Purchasing explores the global supply network

Transparency in the supply network

If its says CLAAS on the box, then CLAAS must be in the box – simple yet demanding, this quality standard is a given in the company since decades. Nevertheless, the suppliers of parts, components and numerous assemblies for our harvesting machinery and tractors are becoming increasingly important. These suppliers are located all over the world in our modern economy.

CLAAS Purchasing introduced a smart approach in April 2016 to explore this network of suppliers. The aim is to safeguard quality standards and to optimise purchasing parameters. ‘Supply Net Mapping’ is the project name. What it means is preparing a map of supplier relationships.

One of the questions is: “Who makes the back window in the K07 cabin installed on the AXION 900?” Or: “Are the compressors purchased from a German engine supplier really made in Germany?” Purchasers at CLAAS raise these and similar questions in an age of increasing globalisation, aggravated supply risks and stricter legal requirements concerning the origins of products.

The group-wide ‘Supply Net Mapping’ project – launched by CLAAS Purchasing – systematically tackles these issues by recording the upstream sub-supplier relationships across several tiers on a map of the world.

The aim of the project is to bring greater transparency. “Not only is CLAAS keen to find out which companies operate as suppliers within its supply chain, but also what this structure looks like among competitors and suppliers of complementary products”, says project manager Antonia Kappel. “The project sets out to identify the manufacturers of sourced parts that are delivered indirectly to production companies by other component suppliers.”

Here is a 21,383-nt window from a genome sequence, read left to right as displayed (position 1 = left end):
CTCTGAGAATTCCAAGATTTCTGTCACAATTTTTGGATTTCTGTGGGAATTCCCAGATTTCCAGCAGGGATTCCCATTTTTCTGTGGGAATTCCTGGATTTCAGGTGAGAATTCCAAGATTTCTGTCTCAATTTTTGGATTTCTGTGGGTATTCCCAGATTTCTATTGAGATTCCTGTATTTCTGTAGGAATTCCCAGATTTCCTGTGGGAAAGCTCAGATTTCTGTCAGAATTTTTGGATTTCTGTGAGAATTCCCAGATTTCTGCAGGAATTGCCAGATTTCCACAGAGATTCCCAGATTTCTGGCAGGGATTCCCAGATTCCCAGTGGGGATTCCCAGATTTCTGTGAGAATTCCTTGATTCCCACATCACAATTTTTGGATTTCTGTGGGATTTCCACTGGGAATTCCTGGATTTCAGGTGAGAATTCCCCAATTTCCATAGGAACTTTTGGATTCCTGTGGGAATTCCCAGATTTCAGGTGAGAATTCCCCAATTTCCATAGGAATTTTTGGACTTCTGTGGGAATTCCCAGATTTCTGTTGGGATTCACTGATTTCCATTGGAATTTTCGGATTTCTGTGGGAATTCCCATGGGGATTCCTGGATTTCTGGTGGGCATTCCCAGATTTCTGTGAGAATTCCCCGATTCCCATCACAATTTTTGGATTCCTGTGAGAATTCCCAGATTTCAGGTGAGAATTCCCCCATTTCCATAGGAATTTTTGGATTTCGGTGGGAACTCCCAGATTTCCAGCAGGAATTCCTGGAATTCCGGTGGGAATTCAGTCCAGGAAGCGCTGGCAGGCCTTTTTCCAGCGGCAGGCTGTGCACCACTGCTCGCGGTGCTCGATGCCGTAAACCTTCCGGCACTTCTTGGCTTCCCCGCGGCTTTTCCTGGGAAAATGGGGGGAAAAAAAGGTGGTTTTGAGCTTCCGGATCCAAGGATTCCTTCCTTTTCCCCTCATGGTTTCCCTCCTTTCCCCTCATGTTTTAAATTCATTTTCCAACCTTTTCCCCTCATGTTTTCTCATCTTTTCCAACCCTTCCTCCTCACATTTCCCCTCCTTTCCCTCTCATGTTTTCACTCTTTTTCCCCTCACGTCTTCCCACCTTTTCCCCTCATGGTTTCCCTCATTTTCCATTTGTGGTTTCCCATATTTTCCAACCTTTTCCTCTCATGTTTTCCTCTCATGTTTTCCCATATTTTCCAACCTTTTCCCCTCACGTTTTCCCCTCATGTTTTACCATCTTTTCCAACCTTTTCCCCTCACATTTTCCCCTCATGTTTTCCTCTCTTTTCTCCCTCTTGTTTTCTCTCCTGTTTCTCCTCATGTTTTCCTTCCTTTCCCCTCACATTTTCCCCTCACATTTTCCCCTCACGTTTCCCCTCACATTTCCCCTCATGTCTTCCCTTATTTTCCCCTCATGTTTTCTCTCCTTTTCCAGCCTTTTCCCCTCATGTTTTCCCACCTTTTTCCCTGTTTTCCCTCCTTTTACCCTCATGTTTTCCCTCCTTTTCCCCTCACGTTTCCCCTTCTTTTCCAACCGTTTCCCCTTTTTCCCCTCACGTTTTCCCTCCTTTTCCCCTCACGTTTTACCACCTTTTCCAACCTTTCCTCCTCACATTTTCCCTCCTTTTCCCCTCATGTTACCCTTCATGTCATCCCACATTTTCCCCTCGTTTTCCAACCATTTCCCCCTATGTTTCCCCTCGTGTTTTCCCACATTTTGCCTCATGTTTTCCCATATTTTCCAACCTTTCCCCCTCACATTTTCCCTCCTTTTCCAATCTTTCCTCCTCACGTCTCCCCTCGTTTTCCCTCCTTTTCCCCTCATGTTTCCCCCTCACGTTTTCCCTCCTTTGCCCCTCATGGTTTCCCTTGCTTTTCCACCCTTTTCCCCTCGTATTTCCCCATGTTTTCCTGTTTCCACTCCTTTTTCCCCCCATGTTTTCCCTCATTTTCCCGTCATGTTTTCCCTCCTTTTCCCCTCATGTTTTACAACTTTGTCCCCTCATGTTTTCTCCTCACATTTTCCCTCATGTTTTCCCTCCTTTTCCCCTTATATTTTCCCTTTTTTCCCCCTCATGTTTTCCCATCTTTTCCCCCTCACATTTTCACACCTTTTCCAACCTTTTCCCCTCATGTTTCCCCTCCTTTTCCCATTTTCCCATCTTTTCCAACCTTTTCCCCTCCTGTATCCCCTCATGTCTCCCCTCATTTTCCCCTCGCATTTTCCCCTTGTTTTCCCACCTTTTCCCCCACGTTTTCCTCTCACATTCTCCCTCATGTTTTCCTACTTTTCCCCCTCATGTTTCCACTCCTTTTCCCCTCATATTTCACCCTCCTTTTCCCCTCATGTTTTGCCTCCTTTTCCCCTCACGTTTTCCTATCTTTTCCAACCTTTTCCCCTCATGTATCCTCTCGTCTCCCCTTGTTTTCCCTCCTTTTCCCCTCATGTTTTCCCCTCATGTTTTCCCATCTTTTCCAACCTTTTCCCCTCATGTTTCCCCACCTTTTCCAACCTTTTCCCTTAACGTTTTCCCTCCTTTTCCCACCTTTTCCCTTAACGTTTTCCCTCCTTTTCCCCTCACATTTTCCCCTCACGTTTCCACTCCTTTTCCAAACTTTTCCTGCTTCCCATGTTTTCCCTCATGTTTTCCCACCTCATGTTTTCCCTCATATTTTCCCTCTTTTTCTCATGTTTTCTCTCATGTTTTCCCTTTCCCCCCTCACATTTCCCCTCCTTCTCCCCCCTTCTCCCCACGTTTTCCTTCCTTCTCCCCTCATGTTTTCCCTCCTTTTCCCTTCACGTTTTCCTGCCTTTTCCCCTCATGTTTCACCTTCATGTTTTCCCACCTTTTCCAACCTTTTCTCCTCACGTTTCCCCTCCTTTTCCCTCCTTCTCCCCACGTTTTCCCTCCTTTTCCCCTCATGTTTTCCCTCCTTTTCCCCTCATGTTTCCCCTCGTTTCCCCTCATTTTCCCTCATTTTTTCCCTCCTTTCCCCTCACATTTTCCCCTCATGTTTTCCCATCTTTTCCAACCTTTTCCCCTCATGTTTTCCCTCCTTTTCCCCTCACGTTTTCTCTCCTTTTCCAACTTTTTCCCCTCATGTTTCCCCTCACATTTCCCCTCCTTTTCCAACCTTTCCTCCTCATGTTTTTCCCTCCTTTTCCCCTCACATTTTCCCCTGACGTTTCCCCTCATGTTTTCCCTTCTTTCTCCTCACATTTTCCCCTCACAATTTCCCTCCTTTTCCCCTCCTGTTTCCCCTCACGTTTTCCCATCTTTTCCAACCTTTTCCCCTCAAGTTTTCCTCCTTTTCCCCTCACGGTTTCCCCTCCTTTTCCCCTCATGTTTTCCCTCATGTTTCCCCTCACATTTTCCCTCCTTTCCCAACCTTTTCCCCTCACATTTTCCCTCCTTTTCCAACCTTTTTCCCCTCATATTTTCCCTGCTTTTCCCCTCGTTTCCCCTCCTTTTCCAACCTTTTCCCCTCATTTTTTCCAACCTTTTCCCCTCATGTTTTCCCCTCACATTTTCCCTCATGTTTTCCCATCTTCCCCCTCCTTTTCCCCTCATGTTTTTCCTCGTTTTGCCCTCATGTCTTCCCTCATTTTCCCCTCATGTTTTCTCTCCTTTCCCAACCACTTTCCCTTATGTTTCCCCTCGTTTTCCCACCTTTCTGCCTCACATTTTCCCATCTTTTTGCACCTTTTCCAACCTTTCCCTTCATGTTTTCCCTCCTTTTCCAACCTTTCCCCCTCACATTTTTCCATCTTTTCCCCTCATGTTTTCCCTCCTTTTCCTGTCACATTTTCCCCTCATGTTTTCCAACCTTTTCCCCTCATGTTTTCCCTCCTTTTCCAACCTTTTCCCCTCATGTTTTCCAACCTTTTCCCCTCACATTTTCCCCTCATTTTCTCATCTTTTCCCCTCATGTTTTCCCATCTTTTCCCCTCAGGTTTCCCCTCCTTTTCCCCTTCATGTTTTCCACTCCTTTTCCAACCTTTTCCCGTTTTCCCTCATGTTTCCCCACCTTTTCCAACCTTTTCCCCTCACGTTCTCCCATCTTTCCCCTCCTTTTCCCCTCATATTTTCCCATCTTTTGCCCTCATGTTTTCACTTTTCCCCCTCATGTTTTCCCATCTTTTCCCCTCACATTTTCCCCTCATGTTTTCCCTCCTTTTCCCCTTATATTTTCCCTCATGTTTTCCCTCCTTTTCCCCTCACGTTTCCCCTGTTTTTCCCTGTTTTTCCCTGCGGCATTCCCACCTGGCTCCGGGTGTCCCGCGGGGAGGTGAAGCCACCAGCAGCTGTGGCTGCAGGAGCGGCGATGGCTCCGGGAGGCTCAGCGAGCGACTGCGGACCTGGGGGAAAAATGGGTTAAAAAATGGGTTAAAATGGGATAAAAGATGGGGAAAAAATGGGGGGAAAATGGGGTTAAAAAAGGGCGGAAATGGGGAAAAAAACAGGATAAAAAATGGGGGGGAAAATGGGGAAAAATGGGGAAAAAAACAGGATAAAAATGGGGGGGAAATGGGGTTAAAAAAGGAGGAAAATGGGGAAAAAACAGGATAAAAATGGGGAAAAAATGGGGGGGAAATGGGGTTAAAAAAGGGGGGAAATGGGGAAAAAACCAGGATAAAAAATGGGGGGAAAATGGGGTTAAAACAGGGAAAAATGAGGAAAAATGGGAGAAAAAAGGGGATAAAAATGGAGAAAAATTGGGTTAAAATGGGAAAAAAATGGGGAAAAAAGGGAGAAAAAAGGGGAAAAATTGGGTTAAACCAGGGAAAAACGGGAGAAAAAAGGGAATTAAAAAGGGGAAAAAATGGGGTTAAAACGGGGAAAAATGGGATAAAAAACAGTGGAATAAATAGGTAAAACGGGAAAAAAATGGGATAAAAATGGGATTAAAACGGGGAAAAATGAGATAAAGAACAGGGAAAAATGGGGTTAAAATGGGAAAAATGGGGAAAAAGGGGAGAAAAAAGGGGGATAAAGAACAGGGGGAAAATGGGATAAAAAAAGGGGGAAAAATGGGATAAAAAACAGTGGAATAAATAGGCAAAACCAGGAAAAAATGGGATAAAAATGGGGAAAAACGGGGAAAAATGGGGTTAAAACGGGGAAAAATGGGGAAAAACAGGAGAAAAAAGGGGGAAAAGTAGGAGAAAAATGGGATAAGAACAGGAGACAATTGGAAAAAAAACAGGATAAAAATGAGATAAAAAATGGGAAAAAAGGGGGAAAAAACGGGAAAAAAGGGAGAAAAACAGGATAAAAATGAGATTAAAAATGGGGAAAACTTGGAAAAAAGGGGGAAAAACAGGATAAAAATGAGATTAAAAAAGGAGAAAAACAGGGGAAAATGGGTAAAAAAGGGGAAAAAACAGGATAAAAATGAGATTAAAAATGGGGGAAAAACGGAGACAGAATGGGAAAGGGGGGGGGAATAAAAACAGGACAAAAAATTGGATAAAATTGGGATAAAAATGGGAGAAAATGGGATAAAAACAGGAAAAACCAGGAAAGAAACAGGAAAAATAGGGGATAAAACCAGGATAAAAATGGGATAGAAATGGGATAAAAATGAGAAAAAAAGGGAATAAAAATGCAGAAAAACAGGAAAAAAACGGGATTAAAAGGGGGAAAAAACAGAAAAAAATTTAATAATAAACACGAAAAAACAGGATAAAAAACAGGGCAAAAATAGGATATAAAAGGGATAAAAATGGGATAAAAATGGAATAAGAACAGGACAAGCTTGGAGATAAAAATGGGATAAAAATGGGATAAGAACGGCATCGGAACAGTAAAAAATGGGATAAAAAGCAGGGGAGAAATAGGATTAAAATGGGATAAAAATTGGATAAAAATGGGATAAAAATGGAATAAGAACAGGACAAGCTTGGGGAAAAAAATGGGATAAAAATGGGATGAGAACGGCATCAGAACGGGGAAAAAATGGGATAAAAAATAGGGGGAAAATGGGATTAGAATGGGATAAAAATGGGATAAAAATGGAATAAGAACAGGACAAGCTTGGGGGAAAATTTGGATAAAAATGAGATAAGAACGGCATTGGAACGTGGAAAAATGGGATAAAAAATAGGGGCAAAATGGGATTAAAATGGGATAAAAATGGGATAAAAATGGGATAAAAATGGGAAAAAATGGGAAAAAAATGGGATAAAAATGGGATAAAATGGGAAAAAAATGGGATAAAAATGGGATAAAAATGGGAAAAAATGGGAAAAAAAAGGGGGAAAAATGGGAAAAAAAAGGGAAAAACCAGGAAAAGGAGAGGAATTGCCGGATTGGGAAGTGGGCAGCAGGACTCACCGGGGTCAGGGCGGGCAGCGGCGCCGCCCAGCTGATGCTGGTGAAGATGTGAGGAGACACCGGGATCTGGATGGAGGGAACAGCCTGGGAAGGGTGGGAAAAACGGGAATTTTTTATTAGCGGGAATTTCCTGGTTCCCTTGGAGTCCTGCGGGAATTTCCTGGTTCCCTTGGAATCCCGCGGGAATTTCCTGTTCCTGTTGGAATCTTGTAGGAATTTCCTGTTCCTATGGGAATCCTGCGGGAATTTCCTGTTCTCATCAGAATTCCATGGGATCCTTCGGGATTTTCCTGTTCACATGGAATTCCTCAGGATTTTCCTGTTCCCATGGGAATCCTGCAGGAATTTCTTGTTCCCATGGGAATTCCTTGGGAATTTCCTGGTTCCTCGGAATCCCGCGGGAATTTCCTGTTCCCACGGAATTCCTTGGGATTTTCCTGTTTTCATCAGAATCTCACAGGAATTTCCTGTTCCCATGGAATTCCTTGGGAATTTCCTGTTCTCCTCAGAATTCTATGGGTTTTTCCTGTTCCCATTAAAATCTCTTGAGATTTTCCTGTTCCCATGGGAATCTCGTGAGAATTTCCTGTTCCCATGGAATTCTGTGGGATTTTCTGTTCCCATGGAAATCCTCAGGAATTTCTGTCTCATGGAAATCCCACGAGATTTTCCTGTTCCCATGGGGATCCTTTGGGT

It will also be important to discover the countries in which production of these components actually takes place, as CLAAS frequently buys its parts from European subsidiaries that are not responsible for their manufacture. The purchasers can use the insight they acquire to reduce the spread of margins, to improve supply risk management or in other ways – levers which will help to sustainably improve the economic efficiency and quality of CLAAS products.

Serial and spare parts purchasers from a number of CLAAS sites are working on the project together with Corporate Purchasing, for instance Global Sourcing. The project sponsors Rüdiger Mohr, VP Corporate Purchasing, and Ulrich Timcke, Managing Director at CLAAS Service and Parts (CSP) make sure that project implementation keeps moving forward.

The project is scheduled to run for three years. Its project manager is Antonia Kappel from the CSP purchasing team. She is currently in a PhD program run by the Münster University of Applied Sciences in cooperation with the University of Twente under the working title “Supply Net Mapping”. Her Master Thesis, which has been a first approach to this subject, has been awarded with the Bernhard Rincklake and the BVL Thesis Award.

Meeting for the purchasing project ‘Supply Net Mapping’. The purchasers identify the manufacturer of a cabin back window.